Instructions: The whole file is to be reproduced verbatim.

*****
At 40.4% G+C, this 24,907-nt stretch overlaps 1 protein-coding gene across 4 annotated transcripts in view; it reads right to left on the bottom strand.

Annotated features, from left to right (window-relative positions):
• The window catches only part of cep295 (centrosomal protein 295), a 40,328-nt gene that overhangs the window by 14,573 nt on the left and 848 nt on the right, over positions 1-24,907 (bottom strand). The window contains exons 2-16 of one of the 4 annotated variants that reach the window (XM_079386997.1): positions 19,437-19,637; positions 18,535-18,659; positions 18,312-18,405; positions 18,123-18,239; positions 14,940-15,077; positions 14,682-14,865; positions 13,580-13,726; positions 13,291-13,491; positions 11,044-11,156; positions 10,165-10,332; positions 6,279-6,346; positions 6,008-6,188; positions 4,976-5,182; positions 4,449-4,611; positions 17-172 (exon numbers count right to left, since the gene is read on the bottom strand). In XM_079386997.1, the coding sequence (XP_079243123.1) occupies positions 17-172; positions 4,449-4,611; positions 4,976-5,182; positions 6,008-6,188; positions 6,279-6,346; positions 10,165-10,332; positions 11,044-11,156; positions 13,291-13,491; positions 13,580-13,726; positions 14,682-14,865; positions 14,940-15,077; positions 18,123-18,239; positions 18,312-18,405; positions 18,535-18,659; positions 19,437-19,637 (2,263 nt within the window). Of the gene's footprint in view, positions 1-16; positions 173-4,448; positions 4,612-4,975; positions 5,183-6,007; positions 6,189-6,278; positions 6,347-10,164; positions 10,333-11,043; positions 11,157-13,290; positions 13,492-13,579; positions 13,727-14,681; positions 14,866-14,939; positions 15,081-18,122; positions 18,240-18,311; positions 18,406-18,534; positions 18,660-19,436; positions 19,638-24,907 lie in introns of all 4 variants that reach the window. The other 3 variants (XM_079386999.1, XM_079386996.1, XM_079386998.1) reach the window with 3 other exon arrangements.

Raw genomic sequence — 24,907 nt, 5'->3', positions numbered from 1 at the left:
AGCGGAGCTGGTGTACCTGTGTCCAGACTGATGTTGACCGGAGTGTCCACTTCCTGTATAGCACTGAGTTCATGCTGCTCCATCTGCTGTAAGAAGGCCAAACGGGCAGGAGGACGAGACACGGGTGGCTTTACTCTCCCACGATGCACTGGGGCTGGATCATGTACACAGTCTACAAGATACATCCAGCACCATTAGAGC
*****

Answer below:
At 40.4% G+C, this 24,907-nt stretch overlaps 1 protein-coding gene across 4 annotated transcripts in view; it reads right to left on the bottom strand.

Annotated features, from left to right (window-relative positions):
• The window catches only part of cep295 (centrosomal protein 295), a 40,328-nt gene that overhangs the window by 14,573 nt on the left and 848 nt on the right, over positions 1-24,907 (bottom strand). The window contains exons 2-16 of one of the 4 annotated variants that reach the window (XM_079386997.1): positions 19,437-19,637; positions 18,535-18,659; positions 18,312-18,405; positions 18,123-18,239; positions 14,940-15,077; positions 14,682-14,865; positions 13,580-13,726; positions 13,291-13,491; positions 11,044-11,156; positions 10,165-10,332; positions 6,279-6,346; positions 6,008-6,188; positions 4,976-5,182; positions 4,449-4,611; positions 17-172 (exon numbers count right to left, since the gene is read on the bottom strand). In XM_079386997.1, the coding sequence (XP_079243123.1) occupies positions 17-172; positions 4,449-4,611; positions 4,976-5,182; positions 6,008-6,188; positions 6,279-6,346; positions 10,165-10,332; positions 11,044-11,156; positions 13,291-13,491; positions 13,580-13,726; positions 14,682-14,865; positions 14,940-15,077; positions 18,123-18,239; positions 18,312-18,405; positions 18,535-18,659; positions 19,437-19,637 (2,263 nt within the window). Of the gene's footprint in view, positions 1-16; positions 173-4,448; positions 4,612-4,975; positions 5,183-6,007; positions 6,189-6,278; positions 6,347-10,164; positions 10,333-11,043; positions 11,157-13,290; positions 13,492-13,579; positions 13,727-14,681; positions 14,866-14,939; positions 15,081-18,122; positions 18,240-18,311; positions 18,406-18,534; positions 18,660-19,436; positions 19,638-24,907 lie in introns of all 4 variants that reach the window. The other 3 variants (XM_079386999.1, XM_079386996.1, XM_079386998.1) reach the window with 3 other exon arrangements.

Raw genomic sequence — 24,907 nt, 5'->3', positions numbered from 1 at the left:
AGCGGAGCTGGTGTACCTGTGTCCAGACTGATGTTGACCGGAGTGTCCACTTCCTGTATAGCACTGAGTTCATGCTGCTCCATCTGCTGTAAGAAGGCCAAACGGGCAGGAGGACGAGACACGGGTGGCTTTACTCTCCCACGATGCACTGGGGCTGGATCATGTACACAGTCTACAAGATACATCCAGCACCATTAGAGC